Although the EPA lists 57 places on its website that recycle electronics in the Chicago area, only three of them take “picture tube” televisions. Two of those charge 50 cents a pound for the service––the average 21” TV weighs 40 pounds––and the last couldn’t be reached for comment.

In 2007, Chicago opened a new Electronics Recycling Facility on Goose Island to pick through old computers, hard drives, cell phones and other digital accessories to salvage parts. But it too has no use for the CRT’s because of the danger of handling them, the toxic materials inside and the lack of an after-market for the parts.

The Hazards of Cathode Ray Tubes

Cathode ray tubes (CRTs) are what made television possible in America. They are picture tubes that project electronic TV signals from a small receptor at the back through a cone-shaped glass enclosure that amplifies the signal onto the TV screens we watch. The screens are covered with phosphors that translate the electrons into an image, then the tube is sealed to prevent distortion and protect viewers from its hazardous effects.

When a CRT is discarded, everything that made it functional makes it hard to recycle. First, you have to break the vacuum seal at the neck of the tube to slowly let air back into the vacuum. If you simply break the tube, the vacuum will implode sending shards of glass in all directions.

Next, you must remove and recycle the outside screen. Once that is accomplished, the tube glass can also be re-used, but first it must be cleansed of its lead lining and any traces of barium, both toxic substances. The process is slow and must be done manually piece-by-piece. As a result, “glass to glass” recycling of old TVs is rarely done in America, or elsewhere for that matter.

Few Recycling Options

As it stands now, only 18% of discarded TVs ever reach a recycler. The vast majority of these (about 80%) wind up being shipped overseas to Asia, South America and other developing countries for resale or materials recovery.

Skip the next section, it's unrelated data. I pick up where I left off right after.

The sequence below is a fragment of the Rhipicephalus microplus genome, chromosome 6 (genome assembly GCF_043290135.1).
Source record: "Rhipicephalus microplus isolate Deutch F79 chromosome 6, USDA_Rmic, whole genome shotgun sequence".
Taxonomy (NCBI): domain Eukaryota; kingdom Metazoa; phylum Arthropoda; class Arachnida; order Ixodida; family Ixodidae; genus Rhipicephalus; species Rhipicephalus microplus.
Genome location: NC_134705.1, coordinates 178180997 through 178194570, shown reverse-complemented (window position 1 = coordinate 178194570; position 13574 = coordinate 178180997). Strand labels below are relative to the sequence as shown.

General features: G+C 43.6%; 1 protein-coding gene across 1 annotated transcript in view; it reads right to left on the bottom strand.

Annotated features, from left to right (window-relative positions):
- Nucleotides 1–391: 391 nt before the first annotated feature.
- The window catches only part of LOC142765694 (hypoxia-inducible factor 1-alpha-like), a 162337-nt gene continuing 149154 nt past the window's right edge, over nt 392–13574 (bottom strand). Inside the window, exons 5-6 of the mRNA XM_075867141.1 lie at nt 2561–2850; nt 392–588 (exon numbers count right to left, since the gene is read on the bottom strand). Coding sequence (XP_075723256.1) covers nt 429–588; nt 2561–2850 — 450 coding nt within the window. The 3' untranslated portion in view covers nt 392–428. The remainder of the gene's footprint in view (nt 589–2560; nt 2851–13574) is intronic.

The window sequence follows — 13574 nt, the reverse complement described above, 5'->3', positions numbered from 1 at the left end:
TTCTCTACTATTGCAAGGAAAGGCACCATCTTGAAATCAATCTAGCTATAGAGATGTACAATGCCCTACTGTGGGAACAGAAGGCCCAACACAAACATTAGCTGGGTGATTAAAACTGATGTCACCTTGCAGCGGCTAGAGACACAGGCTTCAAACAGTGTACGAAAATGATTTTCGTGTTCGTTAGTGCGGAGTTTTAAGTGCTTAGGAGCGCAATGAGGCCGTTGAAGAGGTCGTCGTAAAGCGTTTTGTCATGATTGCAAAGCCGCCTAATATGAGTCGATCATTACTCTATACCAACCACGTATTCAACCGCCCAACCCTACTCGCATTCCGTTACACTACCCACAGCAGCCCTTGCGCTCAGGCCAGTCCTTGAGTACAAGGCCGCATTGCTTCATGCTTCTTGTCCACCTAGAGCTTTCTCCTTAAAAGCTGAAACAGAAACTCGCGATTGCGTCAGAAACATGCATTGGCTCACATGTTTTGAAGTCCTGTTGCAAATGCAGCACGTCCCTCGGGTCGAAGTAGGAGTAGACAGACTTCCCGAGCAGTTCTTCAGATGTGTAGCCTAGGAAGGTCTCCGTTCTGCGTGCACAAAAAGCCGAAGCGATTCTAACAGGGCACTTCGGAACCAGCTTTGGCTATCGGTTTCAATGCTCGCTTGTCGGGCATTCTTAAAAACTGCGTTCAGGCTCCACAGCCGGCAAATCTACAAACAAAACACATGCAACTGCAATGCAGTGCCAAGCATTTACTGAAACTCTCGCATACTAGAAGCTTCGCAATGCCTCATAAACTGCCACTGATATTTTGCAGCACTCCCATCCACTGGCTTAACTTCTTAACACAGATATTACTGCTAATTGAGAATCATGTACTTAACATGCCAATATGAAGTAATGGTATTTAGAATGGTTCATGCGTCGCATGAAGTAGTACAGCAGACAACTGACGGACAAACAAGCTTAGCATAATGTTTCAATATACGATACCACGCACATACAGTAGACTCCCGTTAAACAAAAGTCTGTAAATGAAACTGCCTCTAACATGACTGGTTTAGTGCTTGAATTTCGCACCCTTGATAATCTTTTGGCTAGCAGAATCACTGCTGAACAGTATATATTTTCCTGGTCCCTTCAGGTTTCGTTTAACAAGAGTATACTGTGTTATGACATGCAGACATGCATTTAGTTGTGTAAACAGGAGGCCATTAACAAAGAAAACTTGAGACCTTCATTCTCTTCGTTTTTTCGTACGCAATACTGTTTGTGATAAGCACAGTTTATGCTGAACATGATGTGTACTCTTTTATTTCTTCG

Inside the United States, the EPA estimates only two percent (that’s less than 100,000 TVs) are broken down in “glass to glass” recycling plants while another 16 percent go to smelters for lead recovery or recycling companies that cull out the plastic and metal parts.

Thinking of just throwing them into a landfill? Think again. In 2001, the federal EPA issued guidelines prohibiting the disposal of old TV sets in landfills. In 2002, it began fining violators. Eleven states have passed laws banning the practice. Last July, the Illinois legislature joined them.
Although the Illinois statute does not take full effect until 2011, many municipalities have already adopted the ban not only because the sets are not bio-degradable but because they pay for landfill by the pound.

A Modest Proposal

The bleak prospect for disposing of old TVs calls for some creative thinking. Lately, I’ve notice in antique stores a number of old radio consoles refurbished into cabinetry by furniture restorers. Maybe we can recycle our old TVs into new uses the same way.

Back in the 70s, I recall a gimmick video came out with a yule log burning on a TV screen. There are tens of millions of unused fireplaces in America, all just the right size. Maybe we can put the old TV in the fireplace, stick a VCR under it and run the “Yule Log” VHS tape on an endless loop.

It will serve as a constant reminder that while the future always beckons, the past is hard to get rid of.

Note: Figures cited above come from a July 2008 report titled “Electronics Waste Management in the United States” by the U.S. Environmental Protection Agency.